36 N.Y. 132, Renwick v. New York Cent. R. Co.
|Citation:||36 N.Y. 132|
|Party Name:||WILLIAM B. RENWICK et al., Administrators, etc., of Robert Renwick, deceased, Respondents, v. THE NEW YORK CENTRAL RAILROAD COMPANY, Appellant.|
|Case Date:||January 01, 1867|
|Court:||New York Court of Appeals|
A. P. Lanning, for the appellant.
John H. Reynolds, for the respondents.
Upon the question of the defendant's negligence in this case, it is impossible to maintain that there was no conflicting evidence. If no signal was given, from the train, of its approach to the crossing where the injury occurred, either by the ringing of the bell or the sounding of the whistle, the defendants are chargeable with negligence.
Now, upon the question whether the bell was rung or not, it is undeniably true that considerable evidence was given on both sides. On the part of the plaintiff, both he and his daughter swore that they listened for the train as they approached the crossing, and did not hear it. Several witnesses, upon the train, testified that they heard no bell or whistle before the whistle for the brakes at the crossing. Mrs. Thomas, whose house the train passed about fourteen rods before it reached the crossing, swore that there was no signal, either from the bell or whistle; and Mrs. Adams, who was observing the train from the same house, heard none. Sacket, who was at his house, three-quarters of a mile east of the crossing, and one hundred rods from the track, heard the train, but heard no bell or whistle, until the whistle for the brakes. Now, though most of this is negative evidence, and the defendant has, on its side, the positive testimony of five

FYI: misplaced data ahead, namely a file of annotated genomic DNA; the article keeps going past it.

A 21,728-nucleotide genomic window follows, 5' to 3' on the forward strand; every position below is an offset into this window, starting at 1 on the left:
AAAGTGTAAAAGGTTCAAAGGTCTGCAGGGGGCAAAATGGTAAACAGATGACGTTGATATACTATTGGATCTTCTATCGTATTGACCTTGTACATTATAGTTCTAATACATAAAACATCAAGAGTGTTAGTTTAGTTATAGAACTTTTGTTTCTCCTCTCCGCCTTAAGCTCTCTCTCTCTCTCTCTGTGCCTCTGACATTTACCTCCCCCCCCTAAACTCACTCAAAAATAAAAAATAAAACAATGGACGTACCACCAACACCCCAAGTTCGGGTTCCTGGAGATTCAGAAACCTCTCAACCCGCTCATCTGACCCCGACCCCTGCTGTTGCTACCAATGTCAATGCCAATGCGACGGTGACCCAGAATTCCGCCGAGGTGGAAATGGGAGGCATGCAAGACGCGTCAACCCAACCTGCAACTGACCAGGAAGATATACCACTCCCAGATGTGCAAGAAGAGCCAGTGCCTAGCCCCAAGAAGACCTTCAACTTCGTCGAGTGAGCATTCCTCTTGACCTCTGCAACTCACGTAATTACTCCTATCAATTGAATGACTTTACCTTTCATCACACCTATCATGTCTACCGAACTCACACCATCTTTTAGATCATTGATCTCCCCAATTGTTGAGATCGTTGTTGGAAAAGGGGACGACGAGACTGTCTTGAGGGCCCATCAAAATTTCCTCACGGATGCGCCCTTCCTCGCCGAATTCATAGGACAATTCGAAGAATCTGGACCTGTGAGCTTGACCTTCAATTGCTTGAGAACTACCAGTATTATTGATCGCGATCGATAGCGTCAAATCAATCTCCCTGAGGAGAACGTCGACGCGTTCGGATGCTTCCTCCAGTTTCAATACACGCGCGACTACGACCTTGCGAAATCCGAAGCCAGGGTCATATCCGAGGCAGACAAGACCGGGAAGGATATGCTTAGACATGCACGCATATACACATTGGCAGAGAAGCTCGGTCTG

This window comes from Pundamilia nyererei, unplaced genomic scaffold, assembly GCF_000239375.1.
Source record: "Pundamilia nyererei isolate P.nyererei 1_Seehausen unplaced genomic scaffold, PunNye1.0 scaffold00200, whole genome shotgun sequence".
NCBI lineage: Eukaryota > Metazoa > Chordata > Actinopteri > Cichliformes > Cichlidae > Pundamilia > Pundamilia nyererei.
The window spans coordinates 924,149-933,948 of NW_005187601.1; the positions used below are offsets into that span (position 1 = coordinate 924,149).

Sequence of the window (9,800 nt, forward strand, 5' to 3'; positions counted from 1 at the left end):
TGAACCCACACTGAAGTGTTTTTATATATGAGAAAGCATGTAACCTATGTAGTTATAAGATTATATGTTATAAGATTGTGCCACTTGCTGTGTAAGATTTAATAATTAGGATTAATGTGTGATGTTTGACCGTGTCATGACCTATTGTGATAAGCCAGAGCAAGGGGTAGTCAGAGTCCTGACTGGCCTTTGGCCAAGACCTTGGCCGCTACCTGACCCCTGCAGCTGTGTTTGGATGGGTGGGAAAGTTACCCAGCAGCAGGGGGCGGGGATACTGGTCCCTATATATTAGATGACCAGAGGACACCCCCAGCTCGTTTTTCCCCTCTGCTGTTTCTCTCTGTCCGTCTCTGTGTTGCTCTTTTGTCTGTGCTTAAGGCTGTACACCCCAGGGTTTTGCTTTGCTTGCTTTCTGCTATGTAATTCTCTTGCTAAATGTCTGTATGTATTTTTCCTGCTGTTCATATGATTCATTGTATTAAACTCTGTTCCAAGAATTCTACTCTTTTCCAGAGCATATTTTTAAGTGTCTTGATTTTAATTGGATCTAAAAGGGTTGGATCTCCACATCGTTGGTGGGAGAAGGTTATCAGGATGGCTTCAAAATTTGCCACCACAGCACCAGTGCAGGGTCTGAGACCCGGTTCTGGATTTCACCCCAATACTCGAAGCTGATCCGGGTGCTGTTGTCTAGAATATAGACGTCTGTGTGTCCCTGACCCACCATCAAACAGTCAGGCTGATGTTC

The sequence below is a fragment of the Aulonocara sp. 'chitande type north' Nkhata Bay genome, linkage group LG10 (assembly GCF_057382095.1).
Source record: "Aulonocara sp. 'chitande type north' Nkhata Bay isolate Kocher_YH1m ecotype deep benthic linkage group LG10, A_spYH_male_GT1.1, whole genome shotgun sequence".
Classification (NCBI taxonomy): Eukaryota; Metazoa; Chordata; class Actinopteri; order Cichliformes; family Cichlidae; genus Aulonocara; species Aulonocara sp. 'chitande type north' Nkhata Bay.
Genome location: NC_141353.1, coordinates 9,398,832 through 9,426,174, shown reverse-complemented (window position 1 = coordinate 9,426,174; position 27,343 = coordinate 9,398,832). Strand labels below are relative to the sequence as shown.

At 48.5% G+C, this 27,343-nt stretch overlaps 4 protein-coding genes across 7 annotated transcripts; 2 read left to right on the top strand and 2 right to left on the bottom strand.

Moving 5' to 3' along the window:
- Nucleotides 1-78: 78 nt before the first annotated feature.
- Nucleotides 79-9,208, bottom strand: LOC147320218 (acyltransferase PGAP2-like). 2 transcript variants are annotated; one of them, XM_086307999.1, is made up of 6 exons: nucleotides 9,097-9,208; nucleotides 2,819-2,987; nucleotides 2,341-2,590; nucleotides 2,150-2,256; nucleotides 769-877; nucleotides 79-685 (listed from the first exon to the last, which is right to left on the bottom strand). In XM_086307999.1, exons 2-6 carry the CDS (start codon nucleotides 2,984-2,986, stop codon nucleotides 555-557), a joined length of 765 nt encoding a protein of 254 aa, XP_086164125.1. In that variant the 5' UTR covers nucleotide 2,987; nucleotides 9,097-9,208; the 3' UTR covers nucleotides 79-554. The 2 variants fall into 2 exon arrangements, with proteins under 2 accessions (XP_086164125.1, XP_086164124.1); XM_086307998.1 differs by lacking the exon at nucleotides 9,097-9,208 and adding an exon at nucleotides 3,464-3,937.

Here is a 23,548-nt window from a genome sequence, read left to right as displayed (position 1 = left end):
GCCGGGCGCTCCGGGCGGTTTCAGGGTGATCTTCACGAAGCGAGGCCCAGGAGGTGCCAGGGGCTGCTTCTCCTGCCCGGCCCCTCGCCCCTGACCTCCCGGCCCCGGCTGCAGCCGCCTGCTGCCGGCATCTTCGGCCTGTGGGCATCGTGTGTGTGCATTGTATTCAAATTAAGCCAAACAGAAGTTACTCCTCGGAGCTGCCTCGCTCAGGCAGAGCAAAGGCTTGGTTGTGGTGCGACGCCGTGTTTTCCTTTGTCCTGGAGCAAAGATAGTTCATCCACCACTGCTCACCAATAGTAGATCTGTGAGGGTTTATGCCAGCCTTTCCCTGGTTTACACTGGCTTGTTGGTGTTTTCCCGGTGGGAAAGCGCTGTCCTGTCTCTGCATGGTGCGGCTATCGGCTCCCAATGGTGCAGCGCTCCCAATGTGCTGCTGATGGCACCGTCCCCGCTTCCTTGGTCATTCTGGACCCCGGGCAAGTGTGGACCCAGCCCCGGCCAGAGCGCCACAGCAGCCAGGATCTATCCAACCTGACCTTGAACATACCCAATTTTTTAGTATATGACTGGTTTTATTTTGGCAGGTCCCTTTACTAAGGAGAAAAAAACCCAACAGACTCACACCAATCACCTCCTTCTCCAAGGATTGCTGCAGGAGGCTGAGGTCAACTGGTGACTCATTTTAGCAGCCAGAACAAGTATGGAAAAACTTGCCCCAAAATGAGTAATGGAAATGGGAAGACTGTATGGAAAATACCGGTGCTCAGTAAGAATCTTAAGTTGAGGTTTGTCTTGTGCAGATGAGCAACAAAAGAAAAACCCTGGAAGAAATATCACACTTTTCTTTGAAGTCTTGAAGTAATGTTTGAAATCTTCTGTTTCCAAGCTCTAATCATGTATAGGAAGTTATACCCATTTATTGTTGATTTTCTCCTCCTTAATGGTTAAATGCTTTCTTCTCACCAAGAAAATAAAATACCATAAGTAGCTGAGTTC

witnesses that the bell was rung, still, as some of the plaintiff's witnesses were in a condition to hear it if it had been rung, and were giving their attention to the train, the fact that they did not hear it is evidence conducing to prove that it was not rung. Two of the defendant's witnesses, who swore that it was rung, are the engineer and fireman, who were in fault if it was not rung. The character of one other was impeached. The conflict raises a question of fact, which the plaintiff had the right to have determined by the jury.
There can be no pretense that the plaintiff was so clearly guilty of negligence himself, as to require the court to nonsuit. His own testimony, and that of his daughter, show the exercise of all the prudence which the circumstances required. He...
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